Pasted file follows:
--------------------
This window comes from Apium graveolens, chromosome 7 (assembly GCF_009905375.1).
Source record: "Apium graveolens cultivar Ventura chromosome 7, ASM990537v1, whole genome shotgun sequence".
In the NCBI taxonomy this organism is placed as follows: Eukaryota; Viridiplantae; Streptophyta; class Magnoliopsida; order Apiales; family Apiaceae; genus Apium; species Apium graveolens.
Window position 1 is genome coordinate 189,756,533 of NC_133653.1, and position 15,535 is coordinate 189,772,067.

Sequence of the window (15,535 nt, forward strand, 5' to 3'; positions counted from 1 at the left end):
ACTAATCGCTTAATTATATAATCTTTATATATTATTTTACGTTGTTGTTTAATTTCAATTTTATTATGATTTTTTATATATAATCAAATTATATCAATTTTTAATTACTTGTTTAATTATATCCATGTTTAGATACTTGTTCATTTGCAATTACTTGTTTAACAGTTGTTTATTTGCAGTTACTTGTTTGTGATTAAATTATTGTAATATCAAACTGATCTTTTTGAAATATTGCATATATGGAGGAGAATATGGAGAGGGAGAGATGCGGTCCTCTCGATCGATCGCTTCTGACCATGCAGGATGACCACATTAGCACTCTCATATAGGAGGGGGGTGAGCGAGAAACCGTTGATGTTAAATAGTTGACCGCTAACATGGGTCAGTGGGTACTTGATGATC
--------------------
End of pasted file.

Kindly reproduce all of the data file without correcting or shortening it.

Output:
This window comes from Apium graveolens, chromosome 7 (assembly GCF_009905375.1).
Source record: "Apium graveolens cultivar Ventura chromosome 7, ASM990537v1, whole genome shotgun sequence".
In the NCBI taxonomy this organism is placed as follows: Eukaryota; Viridiplantae; Streptophyta; class Magnoliopsida; order Apiales; family Apiaceae; genus Apium; species Apium graveolens.
Window position 1 is genome coordinate 189,756,533 of NC_133653.1, and position 15,535 is coordinate 189,772,067.

Sequence of the window (15,535 nt, forward strand, 5' to 3'; positions counted from 1 at the left end):
ACTAATCGCTTAATTATATAATCTTTATATATTATTTTACGTTGTTGTTTAATTTCAATTTTATTATGATTTTTTATATATAATCAAATTATATCAATTTTTAATTACTTGTTTAATTATATCCATGTTTAGATACTTGTTCATTTGCAATTACTTGTTTAACAGTTGTTTATTTGCAGTTACTTGTTTGTGATTAAATTATTGTAATATCAAACTGATCTTTTTGAAATATTGCATATATGGAGGAGAATATGGAGAGGGAGAGATGCGGTCCTCTCGATCGATCGCTTCTGACCATGCAGGATGACCACATTAGCACTCTCATATAGGAGGGGGGTGAGCGAGAAACCGTTGATGTTAAATAGTTGACCGCTAACATGGGTCAGTGGGTACTTGATGATC